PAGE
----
Published: July 10, 2019
The French defense ministry said Wednesday, July 10 that its missiles had been found on a base used by forces loyal to Libya’s Khalifa Haftar, but it denied supplying them to the rebels which would be a breach of a U.N. arms embargo.
It said the U.S.-made Javelin missiles found in a camp south of Tripoli had been given to French forces operating in the war-torn country, but were defective and were meant to have been destroyed.
“They were not transferred to local forces,” a statement from the ministry said.
Four Javelin missiles were discovered on June 29 when forces loyal to the U.N.-recognized government in Tripoli overran a base in Gheryan used by men under the command of Haftar.
They were shown to reporters at the time, leading to an investigation in Washington to determine who owned the weapons, which can be used against tanks and other vehicles.
“These weapons were for the protection of forces undertaking intelligence and counter-terror missions,” the French statement added.
The admission is potentially embarrassing for France which has long denied allegations that it is assisting Haftar on the ground while also giving him diplomatic support internationally.
On April 4, Haftar launched an offensive on Tripoli seeking to overthrow the Libyan government, triggering fighting that has claimed at least 1,000 lives.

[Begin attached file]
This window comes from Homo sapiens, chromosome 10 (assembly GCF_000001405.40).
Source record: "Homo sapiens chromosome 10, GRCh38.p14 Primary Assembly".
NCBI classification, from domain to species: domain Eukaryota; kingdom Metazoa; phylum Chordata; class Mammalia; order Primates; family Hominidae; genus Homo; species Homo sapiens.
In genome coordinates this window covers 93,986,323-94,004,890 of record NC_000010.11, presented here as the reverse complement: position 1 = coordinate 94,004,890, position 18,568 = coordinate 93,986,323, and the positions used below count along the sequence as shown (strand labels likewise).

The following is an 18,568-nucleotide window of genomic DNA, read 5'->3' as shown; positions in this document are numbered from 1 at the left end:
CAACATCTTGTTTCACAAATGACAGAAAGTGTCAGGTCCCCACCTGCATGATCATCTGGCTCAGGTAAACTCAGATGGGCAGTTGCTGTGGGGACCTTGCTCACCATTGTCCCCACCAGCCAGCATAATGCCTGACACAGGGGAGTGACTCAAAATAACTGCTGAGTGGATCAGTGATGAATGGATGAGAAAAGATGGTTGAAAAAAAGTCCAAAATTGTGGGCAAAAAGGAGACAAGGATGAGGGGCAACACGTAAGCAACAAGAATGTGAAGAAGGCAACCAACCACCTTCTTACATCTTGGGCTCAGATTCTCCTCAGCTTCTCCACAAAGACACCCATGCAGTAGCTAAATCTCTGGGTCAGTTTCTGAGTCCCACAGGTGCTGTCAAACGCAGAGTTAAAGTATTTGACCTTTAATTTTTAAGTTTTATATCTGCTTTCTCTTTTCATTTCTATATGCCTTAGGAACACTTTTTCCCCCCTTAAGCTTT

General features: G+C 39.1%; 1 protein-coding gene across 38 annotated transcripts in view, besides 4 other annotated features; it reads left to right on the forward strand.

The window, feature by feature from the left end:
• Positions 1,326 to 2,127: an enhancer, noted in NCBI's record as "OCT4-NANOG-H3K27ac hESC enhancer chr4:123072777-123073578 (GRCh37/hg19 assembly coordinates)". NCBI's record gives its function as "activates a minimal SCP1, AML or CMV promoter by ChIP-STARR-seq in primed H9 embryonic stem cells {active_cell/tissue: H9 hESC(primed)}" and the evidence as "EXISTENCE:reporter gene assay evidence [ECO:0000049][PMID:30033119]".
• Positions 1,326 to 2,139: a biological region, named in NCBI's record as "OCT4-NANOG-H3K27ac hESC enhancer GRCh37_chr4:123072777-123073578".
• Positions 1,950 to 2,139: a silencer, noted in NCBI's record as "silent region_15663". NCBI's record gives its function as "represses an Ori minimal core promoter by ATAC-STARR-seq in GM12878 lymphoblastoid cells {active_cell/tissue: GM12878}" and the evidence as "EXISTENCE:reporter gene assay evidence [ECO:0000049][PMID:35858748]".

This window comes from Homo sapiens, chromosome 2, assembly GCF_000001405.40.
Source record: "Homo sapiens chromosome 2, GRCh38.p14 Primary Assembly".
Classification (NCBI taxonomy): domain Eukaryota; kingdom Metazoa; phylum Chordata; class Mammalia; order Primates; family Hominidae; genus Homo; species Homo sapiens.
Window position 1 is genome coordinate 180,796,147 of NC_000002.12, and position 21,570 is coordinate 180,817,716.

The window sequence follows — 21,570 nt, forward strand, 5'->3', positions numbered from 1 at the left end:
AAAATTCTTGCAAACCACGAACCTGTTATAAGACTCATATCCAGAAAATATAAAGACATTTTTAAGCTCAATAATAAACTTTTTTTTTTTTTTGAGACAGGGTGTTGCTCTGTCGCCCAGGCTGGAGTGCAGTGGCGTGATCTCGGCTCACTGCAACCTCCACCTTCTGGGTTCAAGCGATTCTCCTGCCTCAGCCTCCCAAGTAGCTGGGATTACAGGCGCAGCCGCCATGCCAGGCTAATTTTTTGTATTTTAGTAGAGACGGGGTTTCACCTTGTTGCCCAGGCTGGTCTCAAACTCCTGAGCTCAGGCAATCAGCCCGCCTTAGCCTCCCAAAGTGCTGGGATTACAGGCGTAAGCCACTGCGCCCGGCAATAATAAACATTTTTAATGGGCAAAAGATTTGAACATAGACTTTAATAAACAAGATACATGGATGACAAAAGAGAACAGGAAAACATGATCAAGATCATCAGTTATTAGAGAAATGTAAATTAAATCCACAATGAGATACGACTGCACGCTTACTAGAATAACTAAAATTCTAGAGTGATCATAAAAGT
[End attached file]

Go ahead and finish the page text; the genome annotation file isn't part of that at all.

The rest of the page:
Haftar is increasingly seen by his allies, which include Russia and Egypt, as a bulwark against Islamists in Libya who gained a foothold after the 2011 uprising that ousted long-time leader Moammar Qaddafi.
Shells bearing the markings of the army of the United Arab Emirates were also shown to journalists after being found at the base in Gheryan, according to forces loyal to the Tripoli government.
The FGM-148 Javelin is a U.S.-made man-portable fire-and-forget anti-tank guided missile which locks on and uses automatic infrared guidance, allowing the user to take cover immediately.
First deployed in 1996, Javelin’s high-explosive anti-tank (HEAT) warhead can defeat modern tanks by attacking them from above, but the system can also use a direct-attack mode against buildings and helicopters.
The tandem warhead carries two shaped charges: a precursor to detonate explosive reactive armor and a primary warhead to penetrate base armor.
More than 12,000 CLUs have been produced to date and are in the inventories of U.S. forces and France, Taiwan, Jordan, Qatar, Turkey, Lithuania, Czech Republic, Indonesia, Ireland, New Zealand, Norway, Oman, Ukraine, Georgia, Australia, Estonia, UAE and the United Kingdom.
With reporting from AFP source